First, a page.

Co-colonization by different EPE species was observed in 6 patients: 5 by E. coli and K. pneumoniae and one by E. coli and K. oxytoca. The resistance gene patterns between E. coli and either K. pneumoniae or K. oxytoca were similar in two cases. Additionally, in one patient (of four cases) in whom the EPE species found at T0 was replaced by another EPE species at a later timepoint, the resistance gene pattern was similar between E. coli (T0) and C. freundii (T1). All seven cases indicated interspecies plasmid transfer.

Differences between admission and hospital-acquired EPE

The clonality of the plasmid-associated resistance patterns was assessed by UPGMA and Ward cluster analysis and the lineages were subgrouped resulting in 66 UPGMA but 15 Ward-subgroups. To investigate whether there were preferences in the plasmid-associated pattern in de novo colonized patients, we performed a contingency analysis for the Ward-clustered microarray pattern (Fig A in S1 File). No significant differences between the EPEs at T0 and T1 (P-value 0.7899) were revealed, but the microarray patterns differed significantly between patients who acquired an EPE de novo in the hospital and T0 (p-value 0.005) (Fig 3) with five clusters, all of which carried the tnpISEcp1 element that was more dominant in the hospital-acquired group. The largest of these clusters (20 %) was distinguished by the presence of the CTX-M-1/15 group, dfrA17, aadA4 and sul2, suggesting type 1 integron cassette with an array of int1-dfrA17-blaCTX-M-1/15-aadA4-sul2.

Fig 3. Distribution of the ward clusters calculated for the plasmid-associated resistance patterns in patients at admission (T0) and discharge for those who were colonized during hospitalization (T1 New) and for those already positive at admission (T1*).

The significance of the differences was assessed by Pearson's chi-square test.

Clonality and transmissions

In 96.1% of the patients with positive screening at T0 and T1, or T1 and T2, the isolated species were identical. The clonality of the isolates obtained from each of those patients was assessed by a cluster analysis of the ERIC-PCR, which has been shown to exhibit sufficient differentiation power for molecular typing of E. coli.[11] The ERIC-PCR band pattern strongly varied throughout the 301 E. coli isolates. The lineages were subgrouped based on similarity > 90 % (S1 Fig) resulting in 50 subgroups.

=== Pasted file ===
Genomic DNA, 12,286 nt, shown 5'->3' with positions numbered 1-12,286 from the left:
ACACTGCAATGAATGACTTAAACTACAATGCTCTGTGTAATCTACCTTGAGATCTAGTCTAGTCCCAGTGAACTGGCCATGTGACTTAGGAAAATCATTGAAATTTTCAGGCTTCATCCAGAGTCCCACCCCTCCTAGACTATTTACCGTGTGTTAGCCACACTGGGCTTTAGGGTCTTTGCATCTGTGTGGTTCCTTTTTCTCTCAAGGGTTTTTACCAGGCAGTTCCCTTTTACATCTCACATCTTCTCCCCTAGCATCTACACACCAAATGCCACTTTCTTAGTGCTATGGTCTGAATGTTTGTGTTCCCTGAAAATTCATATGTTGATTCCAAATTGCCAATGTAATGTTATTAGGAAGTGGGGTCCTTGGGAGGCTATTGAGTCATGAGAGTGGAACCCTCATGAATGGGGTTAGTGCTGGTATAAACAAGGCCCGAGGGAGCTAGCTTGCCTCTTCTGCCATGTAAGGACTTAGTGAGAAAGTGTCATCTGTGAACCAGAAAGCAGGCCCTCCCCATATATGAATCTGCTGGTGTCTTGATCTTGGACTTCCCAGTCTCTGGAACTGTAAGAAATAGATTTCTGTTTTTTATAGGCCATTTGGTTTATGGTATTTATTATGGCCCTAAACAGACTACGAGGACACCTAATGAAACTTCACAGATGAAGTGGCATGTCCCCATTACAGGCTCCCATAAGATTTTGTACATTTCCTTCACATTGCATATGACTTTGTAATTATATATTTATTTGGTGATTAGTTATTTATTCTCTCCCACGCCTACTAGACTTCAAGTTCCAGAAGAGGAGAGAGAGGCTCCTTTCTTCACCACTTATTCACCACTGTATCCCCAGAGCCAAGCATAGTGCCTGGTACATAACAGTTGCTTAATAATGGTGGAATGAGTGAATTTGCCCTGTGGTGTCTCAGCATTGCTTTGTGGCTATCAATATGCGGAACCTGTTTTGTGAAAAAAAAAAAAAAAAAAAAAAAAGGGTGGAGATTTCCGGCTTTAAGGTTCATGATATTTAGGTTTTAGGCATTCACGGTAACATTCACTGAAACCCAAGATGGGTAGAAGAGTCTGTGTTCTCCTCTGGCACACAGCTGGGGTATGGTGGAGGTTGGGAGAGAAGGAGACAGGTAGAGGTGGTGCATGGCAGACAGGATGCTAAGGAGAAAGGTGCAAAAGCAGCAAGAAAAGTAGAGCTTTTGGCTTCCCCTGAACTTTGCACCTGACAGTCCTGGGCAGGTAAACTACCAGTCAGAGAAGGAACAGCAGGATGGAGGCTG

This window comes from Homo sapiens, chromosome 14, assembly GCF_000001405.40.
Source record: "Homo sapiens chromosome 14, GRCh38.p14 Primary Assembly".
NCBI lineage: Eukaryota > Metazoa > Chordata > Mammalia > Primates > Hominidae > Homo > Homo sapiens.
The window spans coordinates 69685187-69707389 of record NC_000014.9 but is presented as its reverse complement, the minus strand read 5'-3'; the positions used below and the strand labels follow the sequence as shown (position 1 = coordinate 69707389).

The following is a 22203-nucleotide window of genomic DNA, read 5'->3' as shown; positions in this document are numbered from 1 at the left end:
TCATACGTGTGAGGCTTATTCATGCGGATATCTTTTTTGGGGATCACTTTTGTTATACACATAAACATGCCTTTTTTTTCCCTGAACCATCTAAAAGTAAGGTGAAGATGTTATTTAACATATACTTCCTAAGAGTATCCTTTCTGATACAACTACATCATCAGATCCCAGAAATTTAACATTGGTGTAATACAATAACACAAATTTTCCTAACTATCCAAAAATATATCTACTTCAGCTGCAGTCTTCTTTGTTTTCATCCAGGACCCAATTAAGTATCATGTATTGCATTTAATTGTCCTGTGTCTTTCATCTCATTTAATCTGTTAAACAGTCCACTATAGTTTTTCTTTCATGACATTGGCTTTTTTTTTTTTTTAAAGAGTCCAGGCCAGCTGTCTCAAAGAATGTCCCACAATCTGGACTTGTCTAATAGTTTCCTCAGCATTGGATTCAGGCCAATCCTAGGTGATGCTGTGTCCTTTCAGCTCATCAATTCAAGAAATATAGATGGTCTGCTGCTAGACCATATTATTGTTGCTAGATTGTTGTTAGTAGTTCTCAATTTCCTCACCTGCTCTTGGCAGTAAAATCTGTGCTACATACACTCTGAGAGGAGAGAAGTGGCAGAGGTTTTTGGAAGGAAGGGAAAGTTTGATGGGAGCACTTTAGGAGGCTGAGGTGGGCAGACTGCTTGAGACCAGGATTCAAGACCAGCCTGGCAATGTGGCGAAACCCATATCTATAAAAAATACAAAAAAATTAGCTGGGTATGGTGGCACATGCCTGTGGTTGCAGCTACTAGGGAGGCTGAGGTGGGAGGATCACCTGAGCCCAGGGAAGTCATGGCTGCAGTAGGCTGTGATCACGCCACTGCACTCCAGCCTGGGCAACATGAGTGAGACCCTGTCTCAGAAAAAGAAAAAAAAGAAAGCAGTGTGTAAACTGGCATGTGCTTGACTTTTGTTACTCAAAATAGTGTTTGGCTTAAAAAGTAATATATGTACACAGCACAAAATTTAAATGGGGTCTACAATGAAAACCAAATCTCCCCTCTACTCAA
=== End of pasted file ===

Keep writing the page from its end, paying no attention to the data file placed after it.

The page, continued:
The ERIC-PCR patterns indicated lower similarity compared to the UPGMA subgroups of the plasmid-associated resistance patterns at the different timepoints in the patients. The highest similarity was found between the admission and discharge samples (ERIC-PCR 38.6 %, microarray 67.9 %), and the lowest was observed between the admission and follow-up samples (21.4 % vs 40.7 %, respectively) (Table 3).

Table 3. Similarity of the plasmids and isolates between the different screening time points or within a single time point (TX).

Assuming that transmission may occur only between patients who were hospitalized in local (same ward), temporal and chronological proximity, we compared the clonal subgroups to estimate probable transmissions between the patients: UPGMA subgroups for strain clonality and Ward subgroups for resistance because these were more robust in case of multiple plasmids per cell. In four cases, transmission could not be excluded, as the donor and recipient were hospitalized during overlapping periods in the same ward. All donors were EPE colonized on admission. In three of these cases, the EPE was identified in a newly colonized patient at discharge. These patients were found to be carrying a plasmid belonging to Ward-cluster 4a that was predominantly associated with de novo acquisition in the hospital. In one case, the EPE previously found at admission was replaced in the recipient by another EPE brought into the hospital by the donor.


The prevalence of EPE colonization at admission in our study was twice as high as the reported 6.03 % in 2014 for another German cohort and was attributed to the high average age of our cohort, which has been repeatedly emphasized as a risk factor for EPE colonization. [8, 1517] In line with earlier findings, the rate of EPE carriage was highest in patients residing in nursing/retirement homes due to the generally increased EPE prevalence reported in these environments.[18, 19] In accordance with some studies, the rate of in-hospital EPE acquisition was 8.09 %,[20] but in nearly 1/3 of the patients colonized on admission, EPE was not found after hospitalization. It is unclear whether the EPE was lost or whether the detection method was insufficient.